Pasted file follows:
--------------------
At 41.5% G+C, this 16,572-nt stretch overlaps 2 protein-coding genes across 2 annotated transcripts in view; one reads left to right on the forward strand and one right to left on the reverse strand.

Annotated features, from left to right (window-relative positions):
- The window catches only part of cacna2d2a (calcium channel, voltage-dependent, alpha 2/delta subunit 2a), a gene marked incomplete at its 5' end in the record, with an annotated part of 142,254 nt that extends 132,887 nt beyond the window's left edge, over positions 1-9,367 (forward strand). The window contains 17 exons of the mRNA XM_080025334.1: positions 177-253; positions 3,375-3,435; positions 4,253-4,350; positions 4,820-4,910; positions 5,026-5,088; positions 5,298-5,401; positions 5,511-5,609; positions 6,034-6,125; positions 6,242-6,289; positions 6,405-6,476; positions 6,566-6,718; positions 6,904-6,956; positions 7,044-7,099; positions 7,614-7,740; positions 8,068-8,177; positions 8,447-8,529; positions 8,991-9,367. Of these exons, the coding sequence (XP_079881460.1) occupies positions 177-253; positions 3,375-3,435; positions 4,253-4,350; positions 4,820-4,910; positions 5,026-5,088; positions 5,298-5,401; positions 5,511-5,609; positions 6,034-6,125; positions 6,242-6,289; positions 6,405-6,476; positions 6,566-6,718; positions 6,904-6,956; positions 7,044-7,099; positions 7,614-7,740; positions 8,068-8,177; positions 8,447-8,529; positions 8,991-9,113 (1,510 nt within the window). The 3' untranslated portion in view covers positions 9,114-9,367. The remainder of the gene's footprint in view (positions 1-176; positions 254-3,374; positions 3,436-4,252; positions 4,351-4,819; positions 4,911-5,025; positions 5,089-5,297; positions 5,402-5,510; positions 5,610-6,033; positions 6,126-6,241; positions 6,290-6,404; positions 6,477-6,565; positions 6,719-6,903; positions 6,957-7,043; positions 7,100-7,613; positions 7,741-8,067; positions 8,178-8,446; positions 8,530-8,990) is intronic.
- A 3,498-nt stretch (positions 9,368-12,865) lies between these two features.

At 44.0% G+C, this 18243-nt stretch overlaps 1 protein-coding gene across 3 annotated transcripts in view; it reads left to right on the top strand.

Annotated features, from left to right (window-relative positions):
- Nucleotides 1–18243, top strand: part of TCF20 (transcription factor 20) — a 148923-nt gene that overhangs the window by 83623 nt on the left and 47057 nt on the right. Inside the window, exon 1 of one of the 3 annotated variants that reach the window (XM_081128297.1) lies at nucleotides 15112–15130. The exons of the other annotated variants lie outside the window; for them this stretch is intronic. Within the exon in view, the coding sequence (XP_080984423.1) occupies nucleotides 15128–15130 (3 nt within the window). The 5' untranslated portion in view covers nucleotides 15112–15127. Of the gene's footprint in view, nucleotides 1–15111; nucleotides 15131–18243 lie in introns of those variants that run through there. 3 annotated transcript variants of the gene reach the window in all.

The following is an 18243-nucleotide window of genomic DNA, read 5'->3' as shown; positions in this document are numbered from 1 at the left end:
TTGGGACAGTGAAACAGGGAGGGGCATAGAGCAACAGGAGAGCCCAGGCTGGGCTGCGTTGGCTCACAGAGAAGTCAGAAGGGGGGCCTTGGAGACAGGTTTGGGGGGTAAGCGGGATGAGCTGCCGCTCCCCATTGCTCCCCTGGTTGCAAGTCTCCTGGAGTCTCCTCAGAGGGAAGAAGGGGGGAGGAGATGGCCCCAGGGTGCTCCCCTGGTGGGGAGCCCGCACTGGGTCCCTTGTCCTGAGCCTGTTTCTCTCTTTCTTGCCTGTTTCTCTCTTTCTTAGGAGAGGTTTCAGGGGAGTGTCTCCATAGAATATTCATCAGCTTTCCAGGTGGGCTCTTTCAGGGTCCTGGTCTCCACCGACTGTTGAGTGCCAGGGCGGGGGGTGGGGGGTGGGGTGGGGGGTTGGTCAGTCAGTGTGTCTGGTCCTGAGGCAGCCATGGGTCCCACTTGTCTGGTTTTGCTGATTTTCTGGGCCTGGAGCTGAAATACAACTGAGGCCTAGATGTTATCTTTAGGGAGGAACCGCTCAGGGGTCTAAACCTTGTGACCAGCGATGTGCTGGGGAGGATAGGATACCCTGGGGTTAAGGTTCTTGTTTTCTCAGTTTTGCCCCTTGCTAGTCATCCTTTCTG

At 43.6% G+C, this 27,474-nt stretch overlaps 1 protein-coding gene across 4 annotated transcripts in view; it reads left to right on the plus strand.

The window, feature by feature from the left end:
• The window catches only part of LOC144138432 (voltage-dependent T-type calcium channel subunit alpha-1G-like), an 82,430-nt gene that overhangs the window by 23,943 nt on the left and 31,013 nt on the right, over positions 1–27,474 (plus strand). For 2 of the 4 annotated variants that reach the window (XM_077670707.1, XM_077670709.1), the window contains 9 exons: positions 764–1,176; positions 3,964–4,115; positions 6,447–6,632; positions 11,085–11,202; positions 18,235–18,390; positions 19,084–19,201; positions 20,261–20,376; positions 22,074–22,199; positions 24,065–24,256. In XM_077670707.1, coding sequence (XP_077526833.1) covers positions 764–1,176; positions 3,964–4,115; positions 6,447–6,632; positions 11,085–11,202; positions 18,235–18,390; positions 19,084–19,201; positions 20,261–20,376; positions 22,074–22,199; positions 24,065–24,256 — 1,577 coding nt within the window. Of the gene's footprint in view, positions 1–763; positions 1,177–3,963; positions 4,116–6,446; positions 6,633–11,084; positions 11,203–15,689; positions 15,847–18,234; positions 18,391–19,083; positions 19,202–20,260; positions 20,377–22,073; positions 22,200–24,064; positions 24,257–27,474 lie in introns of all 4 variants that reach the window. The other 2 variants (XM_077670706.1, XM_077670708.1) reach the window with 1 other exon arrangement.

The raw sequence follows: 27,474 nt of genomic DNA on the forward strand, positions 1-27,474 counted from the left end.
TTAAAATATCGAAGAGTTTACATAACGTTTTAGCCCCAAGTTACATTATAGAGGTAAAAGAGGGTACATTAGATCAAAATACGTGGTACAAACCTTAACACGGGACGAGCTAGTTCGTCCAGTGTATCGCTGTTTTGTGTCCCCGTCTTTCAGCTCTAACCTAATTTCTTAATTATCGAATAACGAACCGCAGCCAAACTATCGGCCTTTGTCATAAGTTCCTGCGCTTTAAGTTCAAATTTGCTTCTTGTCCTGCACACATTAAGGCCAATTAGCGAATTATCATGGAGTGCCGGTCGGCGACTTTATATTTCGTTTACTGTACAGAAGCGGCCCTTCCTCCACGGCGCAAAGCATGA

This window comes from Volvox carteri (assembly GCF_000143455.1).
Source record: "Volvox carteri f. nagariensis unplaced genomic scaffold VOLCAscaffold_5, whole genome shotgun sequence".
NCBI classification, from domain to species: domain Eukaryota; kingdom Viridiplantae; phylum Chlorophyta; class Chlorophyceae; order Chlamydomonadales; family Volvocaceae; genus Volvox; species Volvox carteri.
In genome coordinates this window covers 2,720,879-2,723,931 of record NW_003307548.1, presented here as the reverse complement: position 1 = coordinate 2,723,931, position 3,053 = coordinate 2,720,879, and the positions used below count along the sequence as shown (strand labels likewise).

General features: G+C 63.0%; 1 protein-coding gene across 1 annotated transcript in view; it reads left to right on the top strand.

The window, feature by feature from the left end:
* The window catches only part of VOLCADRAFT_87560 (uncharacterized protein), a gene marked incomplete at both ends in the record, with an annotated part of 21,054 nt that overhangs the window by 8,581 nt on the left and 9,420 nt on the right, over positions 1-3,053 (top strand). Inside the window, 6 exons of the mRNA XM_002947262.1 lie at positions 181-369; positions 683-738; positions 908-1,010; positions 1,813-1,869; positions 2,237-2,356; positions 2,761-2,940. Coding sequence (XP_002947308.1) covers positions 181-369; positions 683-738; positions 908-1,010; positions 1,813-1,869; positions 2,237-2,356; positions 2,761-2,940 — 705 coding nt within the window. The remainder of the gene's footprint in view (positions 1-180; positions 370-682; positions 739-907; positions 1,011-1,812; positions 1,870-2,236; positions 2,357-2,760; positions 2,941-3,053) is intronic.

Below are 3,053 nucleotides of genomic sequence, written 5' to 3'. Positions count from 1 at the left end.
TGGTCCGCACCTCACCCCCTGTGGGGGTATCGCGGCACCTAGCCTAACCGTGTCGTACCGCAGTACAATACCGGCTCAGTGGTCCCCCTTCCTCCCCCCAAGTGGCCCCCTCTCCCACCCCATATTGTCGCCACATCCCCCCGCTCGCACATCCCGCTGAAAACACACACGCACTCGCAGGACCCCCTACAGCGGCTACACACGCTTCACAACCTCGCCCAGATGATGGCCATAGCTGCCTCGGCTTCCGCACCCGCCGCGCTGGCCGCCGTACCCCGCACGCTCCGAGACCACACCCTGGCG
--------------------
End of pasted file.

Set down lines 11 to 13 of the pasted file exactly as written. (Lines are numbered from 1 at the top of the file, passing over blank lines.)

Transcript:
The window, feature by feature from the left end:
• The window catches only part of LOC144138432 (voltage-dependent T-type calcium channel subunit alpha-1G-like), an 82,430-nt gene that overhangs the window by 23,943 nt on the left and 31,013 nt on the right, over positions 1–27,474 (plus strand). For 2 of the 4 annotated variants that reach the window (XM_077670707.1, XM_077670709.1), the window contains 9 exons: positions 764–1,176; positions 3,964–4,115; positions 6,447–6,632; positions 11,085–11,202; positions 18,235–18,390; positions 19,084–19,201; positions 20,261–20,376; positions 22,074–22,199; positions 24,065–24,256. In XM_077670707.1, coding sequence (XP_077526833.1) covers positions 764–1,176; positions 3,964–4,115; positions 6,447–6,632; positions 11,085–11,202; positions 18,235–18,390; positions 19,084–19,201; positions 20,261–20,376; positions 22,074–22,199; positions 24,065–24,256 — 1,577 coding nt within the window. Of the gene's footprint in view, positions 1–763; positions 1,177–3,963; positions 4,116–6,446; positions 6,633–11,084; positions 11,203–15,689; positions 15,847–18,234; positions 18,391–19,083; positions 19,202–20,260; positions 20,377–22,073; positions 22,200–24,064; positions 24,257–27,474 lie in introns of all 4 variants that reach the window. The other 2 variants (XM_077670706.1, XM_077670708.1) reach the window with 1 other exon arrangement.

The raw sequence follows: 27,474 nt of genomic DNA on the forward strand, positions 1-27,474 counted from the left end.